Barnett's argument is that the Aherns' lawsuit against the Bank does not represent the true interest of the parties. If the parties were realigned according to their true interest, Barnett claims, the Aherns and the Bank would be the plaintiffs and Barnett would be the sole defendant. Complete diversity would then exist and Barnett, as sole defendant, could then remove the action.
Barnett contends that the Bank and the Aherns should be realigned as plaintiffs because they share an interest in not honoring the letter of credit. Barnett's theory is that the Aherns want the Bank to dishonor the letter of credit because, as they claim, Barnett breached the underlying construction loan contract. The Bank does not wish to honor the letter of credit, Barnett claims, because the Bank fears it cannot recover the money it would pay to Barnett from the Aherns. In support of its allegation that the Bank and the Aherns have allied interests, Barnett notes that the Bank did not oppose the preliminary injunction entered against it.
Barnett seeks, then, to invoke an exception to the rule that an intervenor may not remove if a federal jurisdictional basis is absent from the case at the time of intervention. Lauf v. Nelson, 246 F. Supp. 307 (D.Mont.1965); Hartwell v. Texas Consolidated Oils, 94 F. Supp. 609 (N.D.Tex.1950). Only when it is shown that the plaintiff fraudulently misjoined the parties in an effort to deprive the federal courts of jurisdiction will a federal court realign the parties at the behest of an intervenor.
Barnett relies on Real Estate Loan Co. v. Brown (Lane Cotton Mills Co., Intervenor), 23 F.2d 329 (N.D.Ga.1927), in which the court realigned the parties to permit removal. In that case, intervenor Lane had obtained a judgment for about $32,000 against Brown after Brown defaulted on installment payments to Lane. Then, Real Estate brought a creditor's bill for $5,000 against Brown. Real Estate moved to have a receiver appointed to protect Brown's assets and block Lane from enforcing his judgment. Both Real Estate and Brown filed cross-bills attacking the validity of Lane's judgment against Brown. Lane intervened and filed a petition for removal asserting that a separable controversy existed between Real Estate and Brown on the one hand and Lane on the other. The court decided that the creditor's bill should be disregarded because both Real Estate and Brown explicitly opposed the judgment Lane obtained against Brown. The court held that this was the only controversy and overruled the motion to remand.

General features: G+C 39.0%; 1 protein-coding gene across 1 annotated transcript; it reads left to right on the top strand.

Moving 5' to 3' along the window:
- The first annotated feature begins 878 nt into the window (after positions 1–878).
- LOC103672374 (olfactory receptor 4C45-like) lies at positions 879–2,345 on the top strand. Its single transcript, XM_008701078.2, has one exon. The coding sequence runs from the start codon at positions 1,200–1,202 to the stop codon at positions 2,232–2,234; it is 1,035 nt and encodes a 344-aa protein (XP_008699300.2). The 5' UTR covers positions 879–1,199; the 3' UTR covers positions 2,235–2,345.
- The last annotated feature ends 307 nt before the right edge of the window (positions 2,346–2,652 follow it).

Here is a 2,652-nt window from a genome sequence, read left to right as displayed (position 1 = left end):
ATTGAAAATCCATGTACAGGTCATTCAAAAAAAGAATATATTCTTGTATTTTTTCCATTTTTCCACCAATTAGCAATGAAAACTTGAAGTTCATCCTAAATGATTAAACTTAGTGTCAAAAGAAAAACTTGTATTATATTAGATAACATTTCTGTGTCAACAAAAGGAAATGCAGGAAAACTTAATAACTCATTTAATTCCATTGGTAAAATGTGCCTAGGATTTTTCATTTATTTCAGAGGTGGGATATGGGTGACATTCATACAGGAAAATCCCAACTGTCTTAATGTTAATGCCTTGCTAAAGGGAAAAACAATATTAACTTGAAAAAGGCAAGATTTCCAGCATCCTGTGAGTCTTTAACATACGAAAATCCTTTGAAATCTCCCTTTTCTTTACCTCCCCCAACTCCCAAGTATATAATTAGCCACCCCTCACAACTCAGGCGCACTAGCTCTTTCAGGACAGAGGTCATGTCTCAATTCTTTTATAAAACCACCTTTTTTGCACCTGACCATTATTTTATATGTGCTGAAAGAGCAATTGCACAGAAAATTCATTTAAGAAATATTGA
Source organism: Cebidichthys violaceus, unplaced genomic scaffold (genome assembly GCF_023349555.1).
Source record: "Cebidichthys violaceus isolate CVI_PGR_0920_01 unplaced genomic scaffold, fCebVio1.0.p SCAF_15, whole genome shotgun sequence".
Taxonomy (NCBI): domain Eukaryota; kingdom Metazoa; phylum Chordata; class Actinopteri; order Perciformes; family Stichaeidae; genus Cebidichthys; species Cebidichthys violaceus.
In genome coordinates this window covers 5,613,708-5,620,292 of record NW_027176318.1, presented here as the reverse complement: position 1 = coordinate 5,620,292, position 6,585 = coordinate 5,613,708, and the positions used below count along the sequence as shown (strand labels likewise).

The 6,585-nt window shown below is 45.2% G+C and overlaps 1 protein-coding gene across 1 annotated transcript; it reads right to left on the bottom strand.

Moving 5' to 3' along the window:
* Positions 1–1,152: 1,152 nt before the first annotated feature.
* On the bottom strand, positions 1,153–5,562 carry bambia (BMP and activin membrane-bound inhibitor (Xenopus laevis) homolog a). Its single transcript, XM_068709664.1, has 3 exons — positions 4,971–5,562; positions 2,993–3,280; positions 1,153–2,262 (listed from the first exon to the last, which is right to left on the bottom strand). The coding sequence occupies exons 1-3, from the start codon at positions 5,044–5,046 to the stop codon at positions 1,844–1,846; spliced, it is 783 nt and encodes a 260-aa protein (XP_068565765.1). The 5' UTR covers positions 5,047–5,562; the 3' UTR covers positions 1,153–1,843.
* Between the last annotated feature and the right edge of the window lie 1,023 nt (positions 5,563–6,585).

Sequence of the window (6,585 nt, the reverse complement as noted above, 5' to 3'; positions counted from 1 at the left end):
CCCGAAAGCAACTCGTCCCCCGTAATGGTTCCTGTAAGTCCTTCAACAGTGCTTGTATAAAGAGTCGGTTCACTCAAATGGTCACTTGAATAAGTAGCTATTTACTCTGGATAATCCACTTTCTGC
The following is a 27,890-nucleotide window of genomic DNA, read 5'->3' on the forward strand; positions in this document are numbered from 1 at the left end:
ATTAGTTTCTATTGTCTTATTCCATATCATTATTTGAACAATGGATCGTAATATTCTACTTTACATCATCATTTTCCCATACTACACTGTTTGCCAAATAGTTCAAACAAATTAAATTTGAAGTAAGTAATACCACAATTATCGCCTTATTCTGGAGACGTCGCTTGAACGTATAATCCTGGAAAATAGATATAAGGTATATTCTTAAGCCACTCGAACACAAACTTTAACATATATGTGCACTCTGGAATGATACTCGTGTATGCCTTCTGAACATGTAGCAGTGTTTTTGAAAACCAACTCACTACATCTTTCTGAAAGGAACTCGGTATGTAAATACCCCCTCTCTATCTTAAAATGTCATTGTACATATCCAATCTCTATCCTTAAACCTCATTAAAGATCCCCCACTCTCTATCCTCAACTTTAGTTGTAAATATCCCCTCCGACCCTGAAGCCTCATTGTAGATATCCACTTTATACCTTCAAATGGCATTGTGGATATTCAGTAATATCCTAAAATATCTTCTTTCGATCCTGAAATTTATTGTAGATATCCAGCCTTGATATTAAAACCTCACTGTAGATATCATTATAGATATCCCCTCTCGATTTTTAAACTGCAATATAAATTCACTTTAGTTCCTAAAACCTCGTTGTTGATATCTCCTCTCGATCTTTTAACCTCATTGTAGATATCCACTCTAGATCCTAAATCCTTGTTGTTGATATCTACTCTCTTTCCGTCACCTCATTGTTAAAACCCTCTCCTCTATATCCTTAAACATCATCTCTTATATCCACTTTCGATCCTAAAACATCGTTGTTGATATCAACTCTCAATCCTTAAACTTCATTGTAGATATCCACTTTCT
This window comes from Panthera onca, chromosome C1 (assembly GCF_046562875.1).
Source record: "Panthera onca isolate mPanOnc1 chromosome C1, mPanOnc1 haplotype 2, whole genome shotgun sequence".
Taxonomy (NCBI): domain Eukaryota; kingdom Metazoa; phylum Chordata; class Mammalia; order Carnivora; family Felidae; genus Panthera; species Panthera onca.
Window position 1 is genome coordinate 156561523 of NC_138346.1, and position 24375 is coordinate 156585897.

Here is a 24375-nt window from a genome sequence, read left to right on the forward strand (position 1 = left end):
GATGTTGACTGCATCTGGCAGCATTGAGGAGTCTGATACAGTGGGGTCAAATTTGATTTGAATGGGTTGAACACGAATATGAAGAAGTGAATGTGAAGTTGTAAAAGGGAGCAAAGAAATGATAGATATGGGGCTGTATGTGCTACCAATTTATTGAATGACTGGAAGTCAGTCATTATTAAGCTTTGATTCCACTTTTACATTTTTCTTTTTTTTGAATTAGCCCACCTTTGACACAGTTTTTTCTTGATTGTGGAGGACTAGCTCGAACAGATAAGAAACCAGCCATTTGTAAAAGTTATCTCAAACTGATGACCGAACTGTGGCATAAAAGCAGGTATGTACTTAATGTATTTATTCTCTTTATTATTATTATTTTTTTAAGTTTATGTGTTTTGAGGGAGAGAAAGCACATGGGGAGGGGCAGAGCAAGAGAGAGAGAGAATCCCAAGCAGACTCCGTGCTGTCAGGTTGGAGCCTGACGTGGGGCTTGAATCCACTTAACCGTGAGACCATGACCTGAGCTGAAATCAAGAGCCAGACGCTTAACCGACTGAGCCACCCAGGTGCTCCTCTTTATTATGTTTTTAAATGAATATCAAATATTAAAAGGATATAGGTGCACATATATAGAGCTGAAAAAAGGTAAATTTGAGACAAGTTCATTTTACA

Barnett urges that the instant case is similar to Real Estate in that the Bank and the Aherns share an interest against that of Barnett, and that this dispute is the only real controversy. To *1024 evaluate Barnett's contention it is necessary to set forth a few basic principles governing letter of credit transactions found in Article 5 of the Uniform Commercial Code.
A letter of credit is an engagement by a bank at the request of its customer that the bank honor drafts for payment to the beneficiary upon compliance with the conditions specified in the credit. Ill.Rev.Stat., ch. 26, § 5-103 (1973). Often, a letter of credit provides that the beneficiary must present documents of title or other documents with the draft before the bank will pay the beneficiary. That is not involved here. This is a "clean" letter of credit which requires the beneficiary to present a draft and no other documents. Article 5 applies to "clean" letters of credit only if the credit conspicuously states that it is a letter of credit. Ill. Rev.Stat., ch. 26, § 5-102 (1973). See also, Uniform Commercial Code Comment to § 5-102. The document in question does so state and the provisions of Article 5, Ill.Rev.Stat., ch. 26, §§ 5-101-117 (1973) control.
Three separate agreements are involved in the issuance of a letter of credit by the bank for the benefit of a beneficiary. See Dynamics Corp. of America v. Citizens and Southern Nat. Bank, 356 F. Supp. 991 (N.D.Ga.1973). The first is the contract between the beneficiary (Barnett) and the customer (the Aherns), which is the agreement underlying the letter of credit. Under the second contract, the customer procures a letter of credit, often from a bank, in return for consideration or collateral. The third agreement consists of the bank's agreement to pay the beneficiary the amount of the letter of credit, if the beneficiary complies with the terms of the credit.